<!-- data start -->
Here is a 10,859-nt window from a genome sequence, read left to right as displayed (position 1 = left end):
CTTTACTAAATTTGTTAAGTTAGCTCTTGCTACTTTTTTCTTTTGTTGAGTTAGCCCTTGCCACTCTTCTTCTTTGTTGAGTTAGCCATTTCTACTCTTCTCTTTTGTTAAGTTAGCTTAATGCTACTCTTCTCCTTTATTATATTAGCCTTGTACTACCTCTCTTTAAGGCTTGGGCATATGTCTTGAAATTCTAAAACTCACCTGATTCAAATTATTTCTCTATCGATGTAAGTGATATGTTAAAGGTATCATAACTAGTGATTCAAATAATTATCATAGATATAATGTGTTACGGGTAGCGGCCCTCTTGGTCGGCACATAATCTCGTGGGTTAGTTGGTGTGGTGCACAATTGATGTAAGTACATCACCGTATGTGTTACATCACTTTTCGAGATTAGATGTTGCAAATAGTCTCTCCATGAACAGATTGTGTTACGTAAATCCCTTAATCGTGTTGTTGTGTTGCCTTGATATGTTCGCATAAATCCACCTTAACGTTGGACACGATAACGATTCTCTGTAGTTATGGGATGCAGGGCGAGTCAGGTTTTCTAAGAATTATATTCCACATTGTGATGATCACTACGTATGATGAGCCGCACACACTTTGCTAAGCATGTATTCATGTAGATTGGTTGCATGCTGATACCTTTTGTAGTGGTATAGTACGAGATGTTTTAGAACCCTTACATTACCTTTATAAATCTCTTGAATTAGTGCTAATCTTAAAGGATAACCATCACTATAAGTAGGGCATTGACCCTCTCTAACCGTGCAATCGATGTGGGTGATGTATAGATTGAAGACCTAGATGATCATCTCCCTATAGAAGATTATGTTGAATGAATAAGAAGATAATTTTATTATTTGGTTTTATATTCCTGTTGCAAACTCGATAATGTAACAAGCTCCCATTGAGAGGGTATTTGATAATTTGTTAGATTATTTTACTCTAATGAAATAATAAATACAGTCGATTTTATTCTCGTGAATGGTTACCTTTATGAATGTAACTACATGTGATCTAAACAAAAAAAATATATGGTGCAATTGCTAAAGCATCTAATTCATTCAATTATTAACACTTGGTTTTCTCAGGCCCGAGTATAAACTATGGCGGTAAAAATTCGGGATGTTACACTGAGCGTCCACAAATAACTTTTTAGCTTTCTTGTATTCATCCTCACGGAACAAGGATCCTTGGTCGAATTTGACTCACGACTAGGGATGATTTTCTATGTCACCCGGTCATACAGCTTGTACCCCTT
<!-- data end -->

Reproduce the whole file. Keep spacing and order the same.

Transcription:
Here is a 10,859-nt window from a genome sequence, read left to right as displayed (position 1 = left end):
CTTTACTAAATTTGTTAAGTTAGCTCTTGCTACTTTTTTCTTTTGTTGAGTTAGCCCTTGCCACTCTTCTTCTTTGTTGAGTTAGCCATTTCTACTCTTCTCTTTTGTTAAGTTAGCTTAATGCTACTCTTCTCCTTTATTATATTAGCCTTGTACTACCTCTCTTTAAGGCTTGGGCATATGTCTTGAAATTCTAAAACTCACCTGATTCAAATTATTTCTCTATCGATGTAAGTGATATGTTAAAGGTATCATAACTAGTGATTCAAATAATTATCATAGATATAATGTGTTACGGGTAGCGGCCCTCTTGGTCGGCACATAATCTCGTGGGTTAGTTGGTGTGGTGCACAATTGATGTAAGTACATCACCGTATGTGTTACATCACTTTTCGAGATTAGATGTTGCAAATAGTCTCTCCATGAACAGATTGTGTTACGTAAATCCCTTAATCGTGTTGTTGTGTTGCCTTGATATGTTCGCATAAATCCACCTTAACGTTGGACACGATAACGATTCTCTGTAGTTATGGGATGCAGGGCGAGTCAGGTTTTCTAAGAATTATATTCCACATTGTGATGATCACTACGTATGATGAGCCGCACACACTTTGCTAAGCATGTATTCATGTAGATTGGTTGCATGCTGATACCTTTTGTAGTGGTATAGTACGAGATGTTTTAGAACCCTTACATTACCTTTATAAATCTCTTGAATTAGTGCTAATCTTAAAGGATAACCATCACTATAAGTAGGGCATTGACCCTCTCTAACCGTGCAATCGATGTGGGTGATGTATAGATTGAAGACCTAGATGATCATCTCCCTATAGAAGATTATGTTGAATGAATAAGAAGATAATTTTATTATTTGGTTTTATATTCCTGTTGCAAACTCGATAATGTAACAAGCTCCCATTGAGAGGGTATTTGATAATTTGTTAGATTATTTTACTCTAATGAAATAATAAATACAGTCGATTTTATTCTCGTGAATGGTTACCTTTATGAATGTAACTACATGTGATCTAAACAAAAAAAATATATGGTGCAATTGCTAAAGCATCTAATTCATTCAATTATTAACACTTGGTTTTCTCAGGCCCGAGTATAAACTATGGCGGTAAAAATTCGGGATGTTACACTGAGCGTCCACAAATAACTTTTTAGCTTTCTTGTATTCATCCTCACGGAACAAGGATCCTTGGTCGAATTTGACTCACGACTAGGGATGATTTTCTATGTCACCCGGTCATACAGCTTGTACCCCTT